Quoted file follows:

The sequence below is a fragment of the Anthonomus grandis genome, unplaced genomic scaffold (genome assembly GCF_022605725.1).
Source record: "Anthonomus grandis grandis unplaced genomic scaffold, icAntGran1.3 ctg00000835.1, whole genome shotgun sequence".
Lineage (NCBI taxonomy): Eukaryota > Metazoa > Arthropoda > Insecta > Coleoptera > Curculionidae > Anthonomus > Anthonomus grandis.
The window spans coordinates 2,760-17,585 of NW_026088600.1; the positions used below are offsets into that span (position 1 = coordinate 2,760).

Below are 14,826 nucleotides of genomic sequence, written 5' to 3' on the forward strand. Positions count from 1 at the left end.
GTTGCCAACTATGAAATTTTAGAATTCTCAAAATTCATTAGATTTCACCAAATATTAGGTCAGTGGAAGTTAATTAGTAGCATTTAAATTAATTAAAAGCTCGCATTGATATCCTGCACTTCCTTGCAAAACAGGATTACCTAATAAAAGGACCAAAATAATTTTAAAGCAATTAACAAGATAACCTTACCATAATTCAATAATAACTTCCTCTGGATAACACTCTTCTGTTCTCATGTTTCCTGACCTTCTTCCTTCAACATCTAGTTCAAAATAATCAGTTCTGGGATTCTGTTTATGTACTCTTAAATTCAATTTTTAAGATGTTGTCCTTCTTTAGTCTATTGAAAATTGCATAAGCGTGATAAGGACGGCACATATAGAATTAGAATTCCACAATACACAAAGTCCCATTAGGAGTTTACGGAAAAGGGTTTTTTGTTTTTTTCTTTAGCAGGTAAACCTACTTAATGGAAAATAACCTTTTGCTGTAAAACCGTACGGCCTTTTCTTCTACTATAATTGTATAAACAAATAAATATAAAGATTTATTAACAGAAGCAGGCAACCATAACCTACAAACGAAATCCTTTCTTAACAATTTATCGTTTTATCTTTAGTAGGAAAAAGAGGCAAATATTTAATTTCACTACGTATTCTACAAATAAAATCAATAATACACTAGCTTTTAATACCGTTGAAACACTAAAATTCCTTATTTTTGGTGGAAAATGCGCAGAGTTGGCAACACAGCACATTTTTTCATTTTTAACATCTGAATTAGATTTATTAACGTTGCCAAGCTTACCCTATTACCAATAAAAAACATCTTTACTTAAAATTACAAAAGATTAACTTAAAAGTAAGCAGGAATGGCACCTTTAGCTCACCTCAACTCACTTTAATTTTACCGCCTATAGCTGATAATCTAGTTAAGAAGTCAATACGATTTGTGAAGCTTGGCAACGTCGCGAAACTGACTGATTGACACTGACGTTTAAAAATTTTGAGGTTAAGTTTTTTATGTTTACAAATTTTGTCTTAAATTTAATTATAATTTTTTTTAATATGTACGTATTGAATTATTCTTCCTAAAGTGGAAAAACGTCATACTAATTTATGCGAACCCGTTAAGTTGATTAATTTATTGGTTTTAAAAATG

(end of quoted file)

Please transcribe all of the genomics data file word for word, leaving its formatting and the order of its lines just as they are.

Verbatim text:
The sequence below is a fragment of the Anthonomus grandis genome, unplaced genomic scaffold (genome assembly GCF_022605725.1).
Source record: "Anthonomus grandis grandis unplaced genomic scaffold, icAntGran1.3 ctg00000835.1, whole genome shotgun sequence".
Lineage (NCBI taxonomy): Eukaryota > Metazoa > Arthropoda > Insecta > Coleoptera > Curculionidae > Anthonomus > Anthonomus grandis.
The window spans coordinates 2,760-17,585 of NW_026088600.1; the positions used below are offsets into that span (position 1 = coordinate 2,760).

Below are 14,826 nucleotides of genomic sequence, written 5' to 3' on the forward strand. Positions count from 1 at the left end.
GTTGCCAACTATGAAATTTTAGAATTCTCAAAATTCATTAGATTTCACCAAATATTAGGTCAGTGGAAGTTAATTAGTAGCATTTAAATTAATTAAAAGCTCGCATTGATATCCTGCACTTCCTTGCAAAACAGGATTACCTAATAAAAGGACCAAAATAATTTTAAAGCAATTAACAAGATAACCTTACCATAATTCAATAATAACTTCCTCTGGATAACACTCTTCTGTTCTCATGTTTCCTGACCTTCTTCCTTCAACATCTAGTTCAAAATAATCAGTTCTGGGATTCTGTTTATGTACTCTTAAATTCAATTTTTAAGATGTTGTCCTTCTTTAGTCTATTGAAAATTGCATAAGCGTGATAAGGACGGCACATATAGAATTAGAATTCCACAATACACAAAGTCCCATTAGGAGTTTACGGAAAAGGGTTTTTTGTTTTTTTCTTTAGCAGGTAAACCTACTTAATGGAAAATAACCTTTTGCTGTAAAACCGTACGGCCTTTTCTTCTACTATAATTGTATAAACAAATAAATATAAAGATTTATTAACAGAAGCAGGCAACCATAACCTACAAACGAAATCCTTTCTTAACAATTTATCGTTTTATCTTTAGTAGGAAAAAGAGGCAAATATTTAATTTCACTACGTATTCTACAAATAAAATCAATAATACACTAGCTTTTAATACCGTTGAAACACTAAAATTCCTTATTTTTGGTGGAAAATGCGCAGAGTTGGCAACACAGCACATTTTTTCATTTTTAACATCTGAATTAGATTTATTAACGTTGCCAAGCTTACCCTATTACCAATAAAAAACATCTTTACTTAAAATTACAAAAGATTAACTTAAAAGTAAGCAGGAATGGCACCTTTAGCTCACCTCAACTCACTTTAATTTTACCGCCTATAGCTGATAATCTAGTTAAGAAGTCAATACGATTTGTGAAGCTTGGCAACGTCGCGAAACTGACTGATTGACACTGACGTTTAAAAATTTTGAGGTTAAGTTTTTTATGTTTACAAATTTTGTCTTAAATTTAATTATAATTTTTTTTAATATGTACGTATTGAATTATTCTTCCTAAAGTGGAAAAACGTCATACTAATTTATGCGAACCCGTTAAGTTGATTAATTTATTGGTTTTAAAAATG